Briefing Paper

Louise Arimatsu and Marika Giles Samson
  • The protection of asylum-seekers in Europe is dealt with under three principal bodies of law: the UN Convention Relating to the Status of Refugees of 1951, the law of the European Union and the soft law developed by the Council of Europe.
  • Member states of the Council of Europe are also bound by the judgments of the European Convention on Human Rights; although the convention makes no reference to refugee protection, its provisions and the judgments of its court in Strasbourg impose important obligations on states in respect of asylum.
  • The entry into force of the Amsterdam Treaty in 1999 initiated the first phase of the creation of the Common European Asylum System (CEAS), which aimed to harmonize refugee protection among member states while enabling them to meet their international obligations in that respect.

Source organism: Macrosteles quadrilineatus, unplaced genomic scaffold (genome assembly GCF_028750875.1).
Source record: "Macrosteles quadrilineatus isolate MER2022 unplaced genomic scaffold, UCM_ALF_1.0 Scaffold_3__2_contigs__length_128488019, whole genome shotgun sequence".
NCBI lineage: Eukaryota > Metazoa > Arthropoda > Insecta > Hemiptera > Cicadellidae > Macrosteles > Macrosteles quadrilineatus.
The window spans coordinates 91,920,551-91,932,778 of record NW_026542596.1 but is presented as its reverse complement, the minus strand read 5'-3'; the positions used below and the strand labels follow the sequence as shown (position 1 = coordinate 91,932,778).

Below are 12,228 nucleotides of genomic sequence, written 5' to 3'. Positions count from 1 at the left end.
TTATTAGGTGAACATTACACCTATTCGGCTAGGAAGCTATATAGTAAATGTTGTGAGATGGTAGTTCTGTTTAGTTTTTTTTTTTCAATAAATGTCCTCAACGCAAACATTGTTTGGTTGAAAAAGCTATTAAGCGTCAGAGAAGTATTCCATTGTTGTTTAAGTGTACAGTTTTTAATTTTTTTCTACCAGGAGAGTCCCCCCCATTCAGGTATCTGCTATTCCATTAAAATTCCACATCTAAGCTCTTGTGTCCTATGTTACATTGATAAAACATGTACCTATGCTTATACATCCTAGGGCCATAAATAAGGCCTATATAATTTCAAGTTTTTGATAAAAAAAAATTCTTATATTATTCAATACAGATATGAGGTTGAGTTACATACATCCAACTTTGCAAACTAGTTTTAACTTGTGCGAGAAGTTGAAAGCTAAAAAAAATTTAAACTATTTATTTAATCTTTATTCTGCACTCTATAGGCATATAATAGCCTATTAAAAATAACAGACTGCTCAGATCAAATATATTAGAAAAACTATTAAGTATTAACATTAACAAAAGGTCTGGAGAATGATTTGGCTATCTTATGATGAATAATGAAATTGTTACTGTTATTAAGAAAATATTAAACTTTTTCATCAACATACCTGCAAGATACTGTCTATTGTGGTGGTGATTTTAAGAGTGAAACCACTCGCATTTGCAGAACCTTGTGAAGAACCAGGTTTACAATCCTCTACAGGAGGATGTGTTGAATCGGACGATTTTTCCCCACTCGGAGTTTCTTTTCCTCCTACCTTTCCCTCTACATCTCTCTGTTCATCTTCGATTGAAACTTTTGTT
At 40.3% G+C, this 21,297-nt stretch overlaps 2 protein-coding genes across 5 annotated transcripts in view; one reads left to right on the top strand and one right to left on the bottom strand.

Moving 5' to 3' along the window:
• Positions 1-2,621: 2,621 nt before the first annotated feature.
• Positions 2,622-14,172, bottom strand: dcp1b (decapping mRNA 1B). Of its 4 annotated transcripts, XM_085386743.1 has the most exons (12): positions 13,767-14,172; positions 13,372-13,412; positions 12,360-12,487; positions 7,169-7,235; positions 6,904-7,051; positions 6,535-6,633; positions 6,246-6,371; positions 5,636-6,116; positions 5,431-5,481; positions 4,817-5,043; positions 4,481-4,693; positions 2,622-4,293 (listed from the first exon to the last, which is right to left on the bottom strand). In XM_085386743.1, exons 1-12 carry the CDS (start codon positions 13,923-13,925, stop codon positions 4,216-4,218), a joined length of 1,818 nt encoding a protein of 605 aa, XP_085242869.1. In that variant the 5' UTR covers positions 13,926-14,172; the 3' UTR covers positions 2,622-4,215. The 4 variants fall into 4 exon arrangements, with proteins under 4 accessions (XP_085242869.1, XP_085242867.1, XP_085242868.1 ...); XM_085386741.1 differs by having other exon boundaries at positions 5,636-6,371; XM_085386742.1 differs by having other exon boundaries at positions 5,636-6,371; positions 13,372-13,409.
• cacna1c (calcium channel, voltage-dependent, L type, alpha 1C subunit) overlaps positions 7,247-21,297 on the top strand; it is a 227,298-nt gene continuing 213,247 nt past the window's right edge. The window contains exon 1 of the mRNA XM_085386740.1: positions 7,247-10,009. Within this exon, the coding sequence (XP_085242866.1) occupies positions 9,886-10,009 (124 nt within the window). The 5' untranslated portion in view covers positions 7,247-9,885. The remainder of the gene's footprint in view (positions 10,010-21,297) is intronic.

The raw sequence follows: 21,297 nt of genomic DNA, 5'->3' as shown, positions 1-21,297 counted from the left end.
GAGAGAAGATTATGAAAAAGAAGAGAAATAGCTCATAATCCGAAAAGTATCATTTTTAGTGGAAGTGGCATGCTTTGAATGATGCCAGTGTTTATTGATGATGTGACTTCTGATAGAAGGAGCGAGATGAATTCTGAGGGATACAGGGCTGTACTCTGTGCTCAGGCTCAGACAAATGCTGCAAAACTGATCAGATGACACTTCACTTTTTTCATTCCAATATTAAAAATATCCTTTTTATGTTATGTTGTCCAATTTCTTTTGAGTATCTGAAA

• The harmonizing measures adopted by the EU have been subject to severe criticism and the practices of member states reveal a systemic failure to comply with international refugee protection obligations.
  • While there have been improvements in European refugee policy, significant challenges must be addressed before Europe can regain its reputation as a champion of the rights of the refugee. This is given particular urgency by recent events in North Africa, which may lead to large numbers of persons fleeing violence and disorder.